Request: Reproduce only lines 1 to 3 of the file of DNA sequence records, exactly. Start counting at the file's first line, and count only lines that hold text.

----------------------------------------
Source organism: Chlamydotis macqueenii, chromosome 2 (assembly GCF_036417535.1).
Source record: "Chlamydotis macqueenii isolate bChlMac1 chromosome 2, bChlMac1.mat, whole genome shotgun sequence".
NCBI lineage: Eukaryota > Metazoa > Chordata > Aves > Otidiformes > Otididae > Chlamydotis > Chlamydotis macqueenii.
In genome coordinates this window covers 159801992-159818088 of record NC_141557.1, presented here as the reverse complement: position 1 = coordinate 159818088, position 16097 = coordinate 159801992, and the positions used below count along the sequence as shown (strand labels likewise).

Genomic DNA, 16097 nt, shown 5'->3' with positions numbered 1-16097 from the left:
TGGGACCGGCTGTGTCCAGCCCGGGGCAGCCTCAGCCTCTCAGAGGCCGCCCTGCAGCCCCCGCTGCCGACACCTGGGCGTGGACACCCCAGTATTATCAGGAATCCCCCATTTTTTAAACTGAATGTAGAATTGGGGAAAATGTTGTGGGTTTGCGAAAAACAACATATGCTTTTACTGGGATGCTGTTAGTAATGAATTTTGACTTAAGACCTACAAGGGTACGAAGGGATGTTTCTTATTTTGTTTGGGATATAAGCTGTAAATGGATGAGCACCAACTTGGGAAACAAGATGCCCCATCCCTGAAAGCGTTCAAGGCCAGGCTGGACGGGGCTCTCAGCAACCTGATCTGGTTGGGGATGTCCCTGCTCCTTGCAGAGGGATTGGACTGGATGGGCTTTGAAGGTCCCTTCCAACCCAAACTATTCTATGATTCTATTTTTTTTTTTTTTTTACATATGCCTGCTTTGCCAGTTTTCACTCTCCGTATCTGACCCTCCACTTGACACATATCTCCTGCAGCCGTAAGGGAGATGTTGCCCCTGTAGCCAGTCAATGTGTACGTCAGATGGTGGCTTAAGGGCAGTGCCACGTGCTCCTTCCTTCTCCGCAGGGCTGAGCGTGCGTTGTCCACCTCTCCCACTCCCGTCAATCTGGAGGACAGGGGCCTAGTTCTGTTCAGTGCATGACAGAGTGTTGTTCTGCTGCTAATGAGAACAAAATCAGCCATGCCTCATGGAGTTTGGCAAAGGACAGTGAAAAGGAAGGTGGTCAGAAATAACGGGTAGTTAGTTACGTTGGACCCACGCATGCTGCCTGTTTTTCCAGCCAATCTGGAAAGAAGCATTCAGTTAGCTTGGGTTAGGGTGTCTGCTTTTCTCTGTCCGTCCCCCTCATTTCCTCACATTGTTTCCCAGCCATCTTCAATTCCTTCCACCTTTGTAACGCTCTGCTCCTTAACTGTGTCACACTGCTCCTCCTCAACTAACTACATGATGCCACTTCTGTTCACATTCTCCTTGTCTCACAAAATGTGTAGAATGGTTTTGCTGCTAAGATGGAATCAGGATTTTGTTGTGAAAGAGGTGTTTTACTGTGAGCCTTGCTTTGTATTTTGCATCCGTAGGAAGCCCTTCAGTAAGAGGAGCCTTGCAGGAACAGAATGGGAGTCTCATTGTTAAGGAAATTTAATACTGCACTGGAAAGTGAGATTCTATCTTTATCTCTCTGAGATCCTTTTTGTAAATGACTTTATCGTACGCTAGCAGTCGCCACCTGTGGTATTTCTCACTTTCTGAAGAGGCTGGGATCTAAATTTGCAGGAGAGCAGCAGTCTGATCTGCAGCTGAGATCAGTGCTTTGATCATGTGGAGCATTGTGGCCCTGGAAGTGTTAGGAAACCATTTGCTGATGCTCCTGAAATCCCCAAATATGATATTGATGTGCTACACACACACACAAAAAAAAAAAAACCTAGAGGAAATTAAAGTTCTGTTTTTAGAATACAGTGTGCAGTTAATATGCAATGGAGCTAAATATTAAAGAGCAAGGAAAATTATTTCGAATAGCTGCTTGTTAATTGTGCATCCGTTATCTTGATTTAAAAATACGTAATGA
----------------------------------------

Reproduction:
Source organism: Chlamydotis macqueenii, chromosome 2 (assembly GCF_036417535.1).
Source record: "Chlamydotis macqueenii isolate bChlMac1 chromosome 2, bChlMac1.mat, whole genome shotgun sequence".
NCBI lineage: Eukaryota > Metazoa > Chordata > Aves > Otidiformes > Otididae > Chlamydotis > Chlamydotis macqueenii.